Spurgeon writes...
"My dear friends, after all, the kicking against the doctrine of election is a kicking against the gospel, because this doctrine is a first principle in the divine plan of mercy, and when rightly known, it prepares our minds to receive all the other doctrines. Or on the contrary, misunderstand this, and you are pretty sure to make mistakes about all the rest... Nay, the doctrine of justification itself, as preached by an Arminian, is nothing but the doctrine of salvation by works, lifted up; for he always thinks faith is a work of the creature and a condition of his acceptance. It is as false to say that man is saved by faith as a work, as that he is saved by the deeds of the law. We are saved by faith as the gift of God, and as the first token of his eternal favor to us; but it is not faith as our work that saves, otherwise we are saved by works, and not by grace at all."

Help me understand why building bridges is not primarily pragmatic in nature? Please... I'm just a layman and novice theologian... please help me understand.

for the sake of the Gospel,
Marty Smith

Chris Johnson said...

Ignorance is no excuse for trying to emulate being an Arminian or a Calvinistic thinker. Preachers and teachers must study to show themselves approved concerning the doctrines set out in scripture. If you paint yourself Arminian or Calvinistic, you miss the point of the ministry of the Gospel.

It is very obvious that the Arbuckle resolution is one penned out of emotion. I would encourage and focus on “studying biblical doctrine” instead of pursuing a lot of effort into bridge building.


Daniel Cassady said...

I attended an SBC church in Broken Arrow, Oklahoma that would not allow the Doctrines of Grace to be taught in the church. I was there for about a year and eight months. I left almost 2 months ago and went to another SBC church that is more Calvinistic in the area. One of the most painful separations from a church that I have ever experienced. We really loved our family there.

I hope this issue doesn't split the SBC, but the Arminian camp is very hostile toward their fellow Calvinistic brothers. This is a perfect example.

They love their tradition more than they love the Word of God.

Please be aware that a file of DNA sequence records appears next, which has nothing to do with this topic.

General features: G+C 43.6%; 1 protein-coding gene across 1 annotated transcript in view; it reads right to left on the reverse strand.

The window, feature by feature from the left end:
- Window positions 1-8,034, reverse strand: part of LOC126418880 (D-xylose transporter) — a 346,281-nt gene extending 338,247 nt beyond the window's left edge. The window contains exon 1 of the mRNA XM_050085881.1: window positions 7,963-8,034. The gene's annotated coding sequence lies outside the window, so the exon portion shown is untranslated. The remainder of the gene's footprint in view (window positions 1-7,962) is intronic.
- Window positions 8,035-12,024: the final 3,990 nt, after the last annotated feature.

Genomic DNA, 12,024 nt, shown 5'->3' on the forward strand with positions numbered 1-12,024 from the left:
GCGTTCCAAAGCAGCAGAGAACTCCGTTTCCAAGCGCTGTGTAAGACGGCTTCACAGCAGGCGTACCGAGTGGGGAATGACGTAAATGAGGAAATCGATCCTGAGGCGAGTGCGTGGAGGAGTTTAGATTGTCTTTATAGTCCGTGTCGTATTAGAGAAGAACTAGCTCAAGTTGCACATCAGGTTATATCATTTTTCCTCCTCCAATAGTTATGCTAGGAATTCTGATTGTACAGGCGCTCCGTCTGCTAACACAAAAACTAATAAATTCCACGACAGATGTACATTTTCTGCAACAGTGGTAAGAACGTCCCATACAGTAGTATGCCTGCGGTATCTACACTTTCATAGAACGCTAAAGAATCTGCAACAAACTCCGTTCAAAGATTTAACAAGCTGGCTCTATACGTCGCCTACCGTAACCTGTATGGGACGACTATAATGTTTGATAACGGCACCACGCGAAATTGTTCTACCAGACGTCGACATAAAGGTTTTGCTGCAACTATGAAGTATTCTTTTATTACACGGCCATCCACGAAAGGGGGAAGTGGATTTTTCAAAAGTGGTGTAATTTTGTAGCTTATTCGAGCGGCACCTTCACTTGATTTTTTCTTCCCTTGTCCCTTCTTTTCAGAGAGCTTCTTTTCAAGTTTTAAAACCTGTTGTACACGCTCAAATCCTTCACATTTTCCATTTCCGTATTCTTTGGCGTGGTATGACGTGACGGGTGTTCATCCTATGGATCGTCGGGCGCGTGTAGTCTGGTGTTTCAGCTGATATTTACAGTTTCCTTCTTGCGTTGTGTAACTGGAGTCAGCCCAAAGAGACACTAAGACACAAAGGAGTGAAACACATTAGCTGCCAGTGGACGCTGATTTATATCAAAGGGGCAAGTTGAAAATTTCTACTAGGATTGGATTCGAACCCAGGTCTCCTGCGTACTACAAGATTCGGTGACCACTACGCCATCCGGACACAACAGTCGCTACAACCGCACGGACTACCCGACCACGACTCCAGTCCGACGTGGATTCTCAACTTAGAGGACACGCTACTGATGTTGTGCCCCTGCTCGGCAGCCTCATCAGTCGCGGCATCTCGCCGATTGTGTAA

lordodamanor said...


I think that this is one of the great dilemas facing the BB Conference. There are many commentaries, and even though they are used, by and large, those issues that contradict the status quo are glossed over.

We can see what has divided the SBC for years beginning to surface. Though we fought the fight of inerrancy, when the rubber meets the road we do not believe it.

I too went through the leaving of a SBC church over this issue and the recalcitrance of the embedded traditionalism that breds ignorance as a defense of the Gospel. When it came down to discussing the truth, it was sacrificed over the idea of unity for Kingdom growth.

I would love, along with ta to see that there was some way to agreeably disagree without sacrificing exegetical study or shelving commentary because they do not uphold the status quo. I do not hold out much hope, however.

Machen and Whitefield were clear about their doctrine, but both did not emasculate the body of the Arminian view. Machen at least held out hope that the two could work agreeably together. I have always thought this attitude to be the death of Calvinistic thought in the SBC. As the petition makes clear, and other places have claimed, the Arminian camp believes the Reformed to be the virus that has infected the SBC, instead of the other way around.

We first need to get past this attitude, and back to the true history. When we can settle that, then we can move to how we are going to accomodate both under the rubric SBC.

Tom said...


Thanks for your comment. Let me take a stab at your question. The reality that we must all acknowledge is that a person's experience can be better than his understanding (and vice versa). I have no hope of establishing fellowship with those who attack the Gospel or ridicule those with whom they disagree. Such people were never even considered to participate in the BB conference.

But I do have hope of establishing and strengthening fellowship with those who do not hold to the doctrines of grace the way that I do. I was not any less a Christian before I came to believe the doctrines of grace than I am now. My understanding was just catching up to my experience. (This works the other way, too--at times our experience needs to catch up to what we understand and profess!)

BB is not a pragmatic exercise. If it were, I would have no interest in it. It is an effort for brethren to come together to address some issues that are both important and controversial. Each speaker has been encouraged to be bliblically ruthless and carefully Christlike. My hope and prayer is that we will all be afforded the opportunity to be challenged, admonished and encouraged by the presentations and informal times of fellowship.